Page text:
Thame Local History
Place House - Thame's Manor House
What could archaeology tell us?
Place House is the only
known secular manor-house to have stood in Thame.
Sitting just outside the market town of New Thame, there could not be a more strategic position to site a manor-house whose function was not merely as a prestigious residence but as the place from which traffic and trade were controlled and regulated.
The big question about Place House is its age and origins.
Historical records do not tell us when Baldington manor-house (the former name for Place House) was built. It was sometime before the year 1419, but how much before we don't know.
We know that John Baldington of Thame was a wealthy town merchant in the fifteenth century, and that he lived at what became Place House.
What we do not know is whether the manor-house evolved from John Baldington's merchant residence, or whether it was originally a manor-house belonging to the Bishop of Lincoln.
We know that early Anglo Saxon Thame was centred around the church, and we know about the twelfth century planned town, but we do not know the period in which the area in between the church and the market, along North Street, was developed.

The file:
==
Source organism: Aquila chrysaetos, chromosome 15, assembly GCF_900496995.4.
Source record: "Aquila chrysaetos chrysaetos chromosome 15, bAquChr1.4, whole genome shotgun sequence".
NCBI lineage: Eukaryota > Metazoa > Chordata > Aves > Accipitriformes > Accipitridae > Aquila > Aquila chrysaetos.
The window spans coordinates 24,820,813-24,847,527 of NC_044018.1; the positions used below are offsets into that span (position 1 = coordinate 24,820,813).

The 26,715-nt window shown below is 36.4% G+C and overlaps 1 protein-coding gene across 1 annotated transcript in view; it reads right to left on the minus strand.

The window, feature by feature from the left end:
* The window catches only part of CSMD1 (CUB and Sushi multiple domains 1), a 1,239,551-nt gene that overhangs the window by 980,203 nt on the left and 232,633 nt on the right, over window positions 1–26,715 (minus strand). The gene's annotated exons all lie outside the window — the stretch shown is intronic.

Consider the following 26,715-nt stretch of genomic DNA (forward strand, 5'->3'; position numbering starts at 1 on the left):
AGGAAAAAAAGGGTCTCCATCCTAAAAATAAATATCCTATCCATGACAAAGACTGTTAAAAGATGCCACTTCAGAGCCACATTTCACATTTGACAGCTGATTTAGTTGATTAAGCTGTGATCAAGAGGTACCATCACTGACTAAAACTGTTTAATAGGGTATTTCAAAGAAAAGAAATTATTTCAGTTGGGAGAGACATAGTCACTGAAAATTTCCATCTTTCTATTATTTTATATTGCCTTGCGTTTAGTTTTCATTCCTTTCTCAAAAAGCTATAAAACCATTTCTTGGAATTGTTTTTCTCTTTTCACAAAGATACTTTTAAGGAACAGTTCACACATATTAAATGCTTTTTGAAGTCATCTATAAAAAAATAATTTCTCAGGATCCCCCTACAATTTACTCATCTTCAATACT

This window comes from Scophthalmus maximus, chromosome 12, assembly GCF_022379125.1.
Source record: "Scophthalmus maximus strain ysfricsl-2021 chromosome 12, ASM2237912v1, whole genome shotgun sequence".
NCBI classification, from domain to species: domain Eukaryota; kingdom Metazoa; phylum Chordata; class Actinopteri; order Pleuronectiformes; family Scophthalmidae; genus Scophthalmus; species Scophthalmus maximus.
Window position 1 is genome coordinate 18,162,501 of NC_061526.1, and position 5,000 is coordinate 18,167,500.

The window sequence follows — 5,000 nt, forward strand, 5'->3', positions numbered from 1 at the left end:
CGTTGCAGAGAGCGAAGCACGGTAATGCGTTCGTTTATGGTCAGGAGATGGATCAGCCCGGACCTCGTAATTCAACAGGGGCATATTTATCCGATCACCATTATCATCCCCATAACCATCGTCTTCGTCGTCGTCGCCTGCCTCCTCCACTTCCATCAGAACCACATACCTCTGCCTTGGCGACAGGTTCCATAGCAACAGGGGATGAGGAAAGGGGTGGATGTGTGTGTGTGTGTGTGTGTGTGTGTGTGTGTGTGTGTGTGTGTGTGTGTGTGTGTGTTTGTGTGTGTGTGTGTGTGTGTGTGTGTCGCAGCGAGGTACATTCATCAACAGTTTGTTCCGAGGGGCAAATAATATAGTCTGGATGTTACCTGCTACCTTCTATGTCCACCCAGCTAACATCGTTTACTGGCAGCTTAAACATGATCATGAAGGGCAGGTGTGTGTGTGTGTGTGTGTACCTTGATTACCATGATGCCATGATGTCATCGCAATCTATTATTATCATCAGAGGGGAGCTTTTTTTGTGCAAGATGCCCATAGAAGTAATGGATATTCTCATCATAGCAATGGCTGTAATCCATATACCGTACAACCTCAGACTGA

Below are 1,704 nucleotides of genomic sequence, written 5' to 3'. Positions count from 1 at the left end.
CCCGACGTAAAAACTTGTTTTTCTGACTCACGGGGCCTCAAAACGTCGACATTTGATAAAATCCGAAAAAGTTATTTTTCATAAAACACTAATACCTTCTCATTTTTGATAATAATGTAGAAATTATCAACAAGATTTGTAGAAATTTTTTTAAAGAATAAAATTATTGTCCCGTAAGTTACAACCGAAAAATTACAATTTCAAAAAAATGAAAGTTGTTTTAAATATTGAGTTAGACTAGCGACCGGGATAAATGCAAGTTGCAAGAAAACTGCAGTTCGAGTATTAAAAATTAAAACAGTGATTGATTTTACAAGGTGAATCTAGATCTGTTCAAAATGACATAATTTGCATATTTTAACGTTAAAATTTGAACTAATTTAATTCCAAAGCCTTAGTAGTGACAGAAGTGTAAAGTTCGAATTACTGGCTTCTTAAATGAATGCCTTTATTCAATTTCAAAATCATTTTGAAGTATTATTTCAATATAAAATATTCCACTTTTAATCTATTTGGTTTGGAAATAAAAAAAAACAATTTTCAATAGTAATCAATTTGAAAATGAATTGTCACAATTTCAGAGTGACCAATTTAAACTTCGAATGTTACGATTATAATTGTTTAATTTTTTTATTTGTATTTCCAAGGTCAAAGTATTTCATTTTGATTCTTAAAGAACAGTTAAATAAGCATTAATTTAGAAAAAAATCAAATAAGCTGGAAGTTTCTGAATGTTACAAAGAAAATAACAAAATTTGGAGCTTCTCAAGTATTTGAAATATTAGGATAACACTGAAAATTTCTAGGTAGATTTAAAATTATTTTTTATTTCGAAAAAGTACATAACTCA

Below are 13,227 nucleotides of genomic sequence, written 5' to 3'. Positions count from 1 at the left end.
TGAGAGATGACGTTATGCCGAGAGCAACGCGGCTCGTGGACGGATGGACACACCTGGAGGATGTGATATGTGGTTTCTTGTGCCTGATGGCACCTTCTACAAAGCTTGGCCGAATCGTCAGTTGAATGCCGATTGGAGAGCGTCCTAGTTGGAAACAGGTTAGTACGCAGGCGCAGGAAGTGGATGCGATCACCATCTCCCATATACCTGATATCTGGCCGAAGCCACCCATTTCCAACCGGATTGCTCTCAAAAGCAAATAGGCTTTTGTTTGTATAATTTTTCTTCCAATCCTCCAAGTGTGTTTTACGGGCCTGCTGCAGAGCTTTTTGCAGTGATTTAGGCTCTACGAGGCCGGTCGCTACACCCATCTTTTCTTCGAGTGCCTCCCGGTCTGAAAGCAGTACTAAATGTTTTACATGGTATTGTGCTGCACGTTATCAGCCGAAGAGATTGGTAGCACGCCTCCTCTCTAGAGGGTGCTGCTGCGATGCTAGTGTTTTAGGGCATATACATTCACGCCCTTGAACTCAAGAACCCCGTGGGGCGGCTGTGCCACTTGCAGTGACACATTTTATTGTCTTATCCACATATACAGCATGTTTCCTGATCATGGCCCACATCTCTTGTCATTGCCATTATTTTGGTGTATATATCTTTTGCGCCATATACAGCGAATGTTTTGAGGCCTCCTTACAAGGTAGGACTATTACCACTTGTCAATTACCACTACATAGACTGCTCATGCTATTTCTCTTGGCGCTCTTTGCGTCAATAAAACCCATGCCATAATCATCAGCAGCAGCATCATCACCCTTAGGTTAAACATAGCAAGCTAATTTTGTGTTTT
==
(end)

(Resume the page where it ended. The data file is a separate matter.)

As well as dating evidence, we would learn about the size, structure and shape of Place House. We may learn how the Dormer family remodelled it in Tudor fashion.
We would learn something of the layout of the grounds of Place House and how they related to the adjacent manor farm, as well as how they were laid out. In Tudor times, gardens were often constructed in fine geometric patterns.
The archaeology may have been disturbed by decades of market gardening, but on the other hand the lack of subsequent building may have preserved the underground archaeology. This is equally true of the concrete slabs that cover the site today.
The underground archaeology may include the foundations of the successive building phases, layered one on top of the other. There may be cellars or vaults, possibly filled in with rubble from the original building. Crucially, there may be artifacts that can be used to date the various phases, such as pottery, coins, floor tiles and carved stonework.